The stuff of which memories are made

Published 6:33 pm Thursday, January 31, 2019

Next year will mark the 50th anniversary of our respective graduations from high school and some better and more patient folks than I have been for a while now literally and figuratively scurrying about, making plans for a joint 50th reunion for the 1969 senior classes at Clarksdale and Coahoma County high schools.

That effort includes the creation of a group social media page upon which a couple of the real troopers post old pictures from the school annuals in a valiant, if sometimes bewildering attempt to build enthusiasm for the event and provide a venue to folks, some of whom never connected much in the first place to ‘reconnect,” if so inspired, in their old age.

And last week, one of the photos posted was of Rose Weddell Scherck, about whom I have written in the past (a fact I noted) and about whom I was prompted to say a few things, among them the fact that if not for her, I might never have become a writer—the perceived merits of which, I realize, are debatable. But in that 50 years and 100 miles separate me from a lot of folks still here, a number of them who also remember Rose Scherck have expressed an interest in my thoughts of her, written and otherwise. So for them, and hopefully others, here goes:

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Mrs. Scherck, usually called “Miss Scherck” within that generation-spanning tendency of high schoolers to refuse acknowledgement that their female instructors might ever have been thought of “in that way” by any male, was in many ways a real life ink spot from Sinclair Lewis’ pen.

Mrs. Scherck was the prototypical Senior English teacher: mean, unreasonable, demanding. She did not buy the very best excuses regarding this or that assignment from even the more creative among us and did little to hide her intolerance thereof. Mrs. Scherck had a B.A. in BS recognition.

“Our Town” had one like her.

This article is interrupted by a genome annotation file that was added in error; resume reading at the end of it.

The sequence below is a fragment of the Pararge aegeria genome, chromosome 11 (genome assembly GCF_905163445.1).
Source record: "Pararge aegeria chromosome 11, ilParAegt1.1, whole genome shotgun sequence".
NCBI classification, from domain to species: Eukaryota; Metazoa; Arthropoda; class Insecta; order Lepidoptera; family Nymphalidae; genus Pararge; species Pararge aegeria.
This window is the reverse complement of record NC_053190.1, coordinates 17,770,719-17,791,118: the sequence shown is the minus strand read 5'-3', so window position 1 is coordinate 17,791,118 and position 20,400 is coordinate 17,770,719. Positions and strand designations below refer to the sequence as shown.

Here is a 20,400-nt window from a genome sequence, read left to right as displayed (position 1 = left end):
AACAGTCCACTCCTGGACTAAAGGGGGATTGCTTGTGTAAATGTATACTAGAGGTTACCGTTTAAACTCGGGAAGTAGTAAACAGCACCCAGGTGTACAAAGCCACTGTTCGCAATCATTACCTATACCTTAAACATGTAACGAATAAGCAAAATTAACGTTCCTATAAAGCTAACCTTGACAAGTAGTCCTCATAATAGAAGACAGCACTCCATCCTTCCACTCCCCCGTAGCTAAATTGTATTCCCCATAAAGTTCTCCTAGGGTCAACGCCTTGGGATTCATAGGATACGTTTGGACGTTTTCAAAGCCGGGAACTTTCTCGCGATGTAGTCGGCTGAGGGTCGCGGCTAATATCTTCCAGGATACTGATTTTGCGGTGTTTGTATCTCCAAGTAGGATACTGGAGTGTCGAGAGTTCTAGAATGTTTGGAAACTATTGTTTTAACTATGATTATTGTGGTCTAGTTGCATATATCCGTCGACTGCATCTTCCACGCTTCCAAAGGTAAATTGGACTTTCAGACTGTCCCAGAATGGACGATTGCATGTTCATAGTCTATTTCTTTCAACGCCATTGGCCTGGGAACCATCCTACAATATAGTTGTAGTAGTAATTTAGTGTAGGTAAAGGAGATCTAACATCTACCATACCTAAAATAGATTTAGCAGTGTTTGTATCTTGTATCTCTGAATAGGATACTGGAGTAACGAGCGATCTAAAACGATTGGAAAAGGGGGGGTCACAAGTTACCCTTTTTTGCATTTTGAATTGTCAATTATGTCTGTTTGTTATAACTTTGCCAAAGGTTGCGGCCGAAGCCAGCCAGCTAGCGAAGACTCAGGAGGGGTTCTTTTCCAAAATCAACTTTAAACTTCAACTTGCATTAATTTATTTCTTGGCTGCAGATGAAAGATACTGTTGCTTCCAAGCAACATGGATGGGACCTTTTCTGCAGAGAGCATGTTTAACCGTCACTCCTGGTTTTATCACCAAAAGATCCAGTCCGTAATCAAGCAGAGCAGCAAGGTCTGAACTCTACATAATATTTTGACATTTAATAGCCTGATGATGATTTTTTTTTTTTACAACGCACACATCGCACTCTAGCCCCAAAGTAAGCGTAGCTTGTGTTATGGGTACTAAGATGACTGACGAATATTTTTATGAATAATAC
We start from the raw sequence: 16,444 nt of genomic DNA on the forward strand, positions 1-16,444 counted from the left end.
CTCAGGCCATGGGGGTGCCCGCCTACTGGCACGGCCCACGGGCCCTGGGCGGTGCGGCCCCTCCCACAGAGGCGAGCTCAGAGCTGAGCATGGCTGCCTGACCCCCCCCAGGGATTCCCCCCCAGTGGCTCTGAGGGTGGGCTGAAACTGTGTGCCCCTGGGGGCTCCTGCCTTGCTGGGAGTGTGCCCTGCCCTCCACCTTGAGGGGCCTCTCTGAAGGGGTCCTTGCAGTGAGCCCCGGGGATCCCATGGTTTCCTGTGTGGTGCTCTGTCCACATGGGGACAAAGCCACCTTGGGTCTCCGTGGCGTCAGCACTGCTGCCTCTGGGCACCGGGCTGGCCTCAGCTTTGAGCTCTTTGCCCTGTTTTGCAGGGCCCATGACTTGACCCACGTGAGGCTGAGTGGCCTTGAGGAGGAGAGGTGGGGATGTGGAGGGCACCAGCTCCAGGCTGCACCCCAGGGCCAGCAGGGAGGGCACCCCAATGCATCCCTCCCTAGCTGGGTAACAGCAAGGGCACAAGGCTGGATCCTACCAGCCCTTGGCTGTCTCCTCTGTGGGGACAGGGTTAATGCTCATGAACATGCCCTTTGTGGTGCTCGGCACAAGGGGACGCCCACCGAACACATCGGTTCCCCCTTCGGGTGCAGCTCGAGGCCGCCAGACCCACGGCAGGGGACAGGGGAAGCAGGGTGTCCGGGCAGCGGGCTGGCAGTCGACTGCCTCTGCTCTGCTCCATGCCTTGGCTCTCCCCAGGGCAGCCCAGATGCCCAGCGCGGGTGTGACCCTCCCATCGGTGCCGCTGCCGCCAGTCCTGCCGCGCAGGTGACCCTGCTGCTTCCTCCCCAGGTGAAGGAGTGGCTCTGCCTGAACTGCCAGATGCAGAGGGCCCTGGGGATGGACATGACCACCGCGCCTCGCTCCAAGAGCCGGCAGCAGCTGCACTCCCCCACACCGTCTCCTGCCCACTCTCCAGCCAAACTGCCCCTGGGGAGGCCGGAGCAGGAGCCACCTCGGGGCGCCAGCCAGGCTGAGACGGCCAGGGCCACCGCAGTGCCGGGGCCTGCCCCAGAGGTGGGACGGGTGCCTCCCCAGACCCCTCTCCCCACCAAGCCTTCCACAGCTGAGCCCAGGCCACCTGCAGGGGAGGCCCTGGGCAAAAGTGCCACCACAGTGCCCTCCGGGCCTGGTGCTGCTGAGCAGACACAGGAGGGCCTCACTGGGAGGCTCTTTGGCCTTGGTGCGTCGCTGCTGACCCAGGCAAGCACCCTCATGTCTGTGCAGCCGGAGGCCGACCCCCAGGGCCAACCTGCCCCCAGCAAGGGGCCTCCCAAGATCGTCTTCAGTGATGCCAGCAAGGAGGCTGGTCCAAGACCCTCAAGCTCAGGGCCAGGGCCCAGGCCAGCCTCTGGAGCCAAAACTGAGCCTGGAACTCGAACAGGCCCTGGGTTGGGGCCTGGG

This town had her.

Mrs. Scherck approached the sadly lost art of diagramming a sentence (“At the board, young man, at the board.”), the proper placement of the world’s predicate adjectives, with a fervor and passion of perfected detail suitable for comparison with one of Frank Lloyd Wright’s blueprints.

She insisted that we read—the good stuff. The classics.

She told us that it was not only a good thing, but that it would actually help us in life to do so. Not a one of us ever let on that we really paid any attention to her about that, but, as she no doubt fervently hoped, a few of us actually did.

And she insisted we read the whole thing, too. Mrs. Scherck hated a Cliff Note like I hate a hypocrite, and for a while there, my adolescent concept of hell was not being prepared for one of her classes.

She had a certain stare in such an instance which could put frost on a fireplace log; she had a certain acidity of wit which could turn the big man on campus into the bad little boy in the woodshed.

She was a teacher.

She did not merely occupy a teaching position and receive taxpayer funded compensation for it. She was a teacher.

And like most of what now appears to be a near extinct species, she was extremely unpopular among those of us not yet old or wise enough to comprehend that concept. It was years after before at least some of us came to realize how much we owed her.

After all, she never sent a bill.

Practically through force of will, Mrs. Scherck forced us to borrow from her—to accept her knowledge of the English language and her recognition of the importance of knowledge, itself. She forced us, coerced us into taking that loan that she was never to ask us to repay.

But now, as “Old Blue Eyes” himself used to croon, as “the days dwindle down to a precious few,” I think I shall not be so lacking graciousness, so absent gratitude as to fail to at least thank the mean old woman turned oh, so wise, Southern lady to whom I owe so much.

For give or take a few years, I suppose I am now about of the age as was Mrs. Scherck when she set about the daunting task of trying to educate me, lo, those oh, so many years ago. But you know what? I can still diagram a sentence, and there are even a few people who seem to think I might can write a lick or two.

Ray Mosby is editor and publisher of the Deer Creek Pilot in Rolling Fork.